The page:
Monday, October 11, 2004

Beacon No. 2: Radio Rides Out of the West


Fact: Literacy and income in the countries that spawned the 9/11 terrorists are both low.

Fact: People who can't read don't use the Internet, and likely can't afford a TV.

Fact: While Middle East TV penetration is low, radios are everywhere.

The U.S. could be doing more, and getting more bang for its soft-power buck, by sharply expanding its radio broadcasting in the Middle East and around the world, increasing its current reach from 100 million listeners to 2 billion. It should also avoid large investments in TV broadcasting.

Here's why:

U.S. international broadcasting is cost-effective, reaching 100 million listeners in 2003 for just over $503 million , or about $5 a head.

There's just one problem with reaching 100 million people: The Broadcasting Board of Governors (BBG), which oversees the federal government's non-military international broadcasting outlets like Radio Free Europe and the Voice of America, should target something closer to 2 billion listeners. That's how many people Thomas P.M. Barnett identifies as part of the "non-integrating Gap" in his The Pentagon's New Map (Putnam, 2004), and Barnett says those 2 billion—disconnected from a rapidly growing web of global institutions and information, poor and increasingly desperate—are the key to the next century's conflicts.

Reaching them with the messages that BBG stations excel at projecting—broadcasts that strive to be comprehensive, fair and free, showcasing the most important democratic values—is vital to any hope of integration with the rest of the world (ROW) and its institutions, and to lowering the odds that those billions will aid or abet al-Qa'ida's successors.

Reaching those 2 billion will be expensive. Simply multiplying the $503 million it took to reach 100 million listeners by 20 gives a rough idea of the cost: $10 billion or more, considering that any economies of scale might be wiped out by the added cost of serving large, low-density countries like Kazakhstan and the central African nations. It's a necessary expense, though, with such large swaths of the Middle East and ROW uncovered and cut off from the larger world of ideas and information.

If the money was found, how quickly could the BBG's broadcasters expand their operations? Take the example of Radio Sawa, which didn't even exist on paper on 9/11; it now broadcasts in FM in the United Arab Emirates (Abu Dhabi, Dubai); Morocco (Agadir, Casablanca, Fes, Marrakech, Meknes, Rabat, Tangier); Jordan and the Palestinian territories (Amman and the West Bank, Northern Jordan, Bethlehem/Ramallah); Iraq (Baghdad, Basra, Erbil, Mosul, Sulimaniyah), Djibouti; Qatar; Kuwait; and Bahrain. It's also heard on longer-range medium-wave frequencies in Egypt and the Levant, Iraq and the Gulf, and the Sudan and Yemen.

Many have argued that Radio Sawa's mix of programming—heavy on Arab and (occasionally racy) American pop, plus concentrated news blasts and some innovative cultural programming—isn't capturing Middle Eastern attention spans fast enough, but ACNielsen disagrees, reporting that Sawa's average 2003 listenership in Jordan, Kuwait, Egypt, Qatar and the U.A.E. was 32 percent. More importantly, it's "regarded as a reliable source of news."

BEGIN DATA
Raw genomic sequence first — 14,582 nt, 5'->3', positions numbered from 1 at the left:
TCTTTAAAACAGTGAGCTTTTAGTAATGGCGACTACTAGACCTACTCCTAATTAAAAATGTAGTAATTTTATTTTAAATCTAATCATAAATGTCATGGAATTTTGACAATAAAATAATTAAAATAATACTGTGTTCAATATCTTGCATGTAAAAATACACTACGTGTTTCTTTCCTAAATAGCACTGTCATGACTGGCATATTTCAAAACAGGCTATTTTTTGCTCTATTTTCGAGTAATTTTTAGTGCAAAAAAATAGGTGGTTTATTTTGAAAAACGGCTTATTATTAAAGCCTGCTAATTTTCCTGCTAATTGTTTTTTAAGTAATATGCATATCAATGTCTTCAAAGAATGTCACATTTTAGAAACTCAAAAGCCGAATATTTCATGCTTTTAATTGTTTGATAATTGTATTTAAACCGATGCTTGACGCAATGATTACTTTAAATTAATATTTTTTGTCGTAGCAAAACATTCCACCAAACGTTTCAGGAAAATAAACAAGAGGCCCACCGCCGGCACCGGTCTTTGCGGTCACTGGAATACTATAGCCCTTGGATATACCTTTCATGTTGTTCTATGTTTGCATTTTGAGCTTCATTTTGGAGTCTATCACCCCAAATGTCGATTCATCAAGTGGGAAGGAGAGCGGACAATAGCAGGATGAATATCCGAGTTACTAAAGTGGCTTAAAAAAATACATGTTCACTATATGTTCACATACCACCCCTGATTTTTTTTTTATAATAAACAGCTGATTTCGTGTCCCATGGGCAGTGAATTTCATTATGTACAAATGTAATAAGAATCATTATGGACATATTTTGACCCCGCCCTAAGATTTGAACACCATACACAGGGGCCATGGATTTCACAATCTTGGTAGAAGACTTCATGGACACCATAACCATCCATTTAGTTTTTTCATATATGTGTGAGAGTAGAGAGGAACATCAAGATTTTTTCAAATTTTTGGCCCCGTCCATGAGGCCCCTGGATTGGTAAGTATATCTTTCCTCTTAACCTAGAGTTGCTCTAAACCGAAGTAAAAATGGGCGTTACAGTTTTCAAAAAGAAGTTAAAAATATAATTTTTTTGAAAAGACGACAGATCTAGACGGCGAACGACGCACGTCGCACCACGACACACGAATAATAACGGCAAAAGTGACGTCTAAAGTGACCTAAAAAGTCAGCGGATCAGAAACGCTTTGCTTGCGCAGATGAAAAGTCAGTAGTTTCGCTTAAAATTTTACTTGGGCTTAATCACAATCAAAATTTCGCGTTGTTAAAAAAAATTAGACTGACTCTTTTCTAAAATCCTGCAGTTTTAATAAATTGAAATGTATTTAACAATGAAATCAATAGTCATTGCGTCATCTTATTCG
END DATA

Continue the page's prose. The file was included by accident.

In the rest of the world, Radio Free Europe/Radio Liberty already broadcasts in 28 languages, Voice of America in 40 and Radio Free Asia in seven, while Radio Farda and Radio Martí focus on Farsi and Cuban Spanish, respectively. These operations' range of language skills and broadcasting sites offer a base from which the BBG could aggressively expand.


The BBG has lately begun to expand its TV and Internet programming, including efforts like the Arabic-language TV station Al-Hurra ("the free one"). The Governors reason that this is where populations are heading for news and entertainment as connectivity, income and technological levels slowly rise.

But this strategy is a mistake—at least in the Middle East. Where radio is ubiquitous among the region's 223 million people , there are only about 16.63 million TV households, or roughly one per 13 persons.

Besides low penetration, TV sets are tremendously more expensive, transmitters are fewer and TV signals more easily jammed than radio.

Middle Easterners who do have a TV already have access to satellite broadcasts including CNN, the BBC and others, so it makes less sense for the U.S. to spend a lot entering TV markets already served by a range of news sources.

Radio, as personified by the BBG's stations, seems like the fastest, most cost-effective way to reach vast populations in the regions least-served by reliable news sources—and the U.S. has an opportunity to become their trusted partner, as it was for Eastern Europe during the Cold War. Even if the total cost of doing so seems large, it's worth the investment to move an ever-larger share of those disconnected billions toward the mainstream of global civilization.

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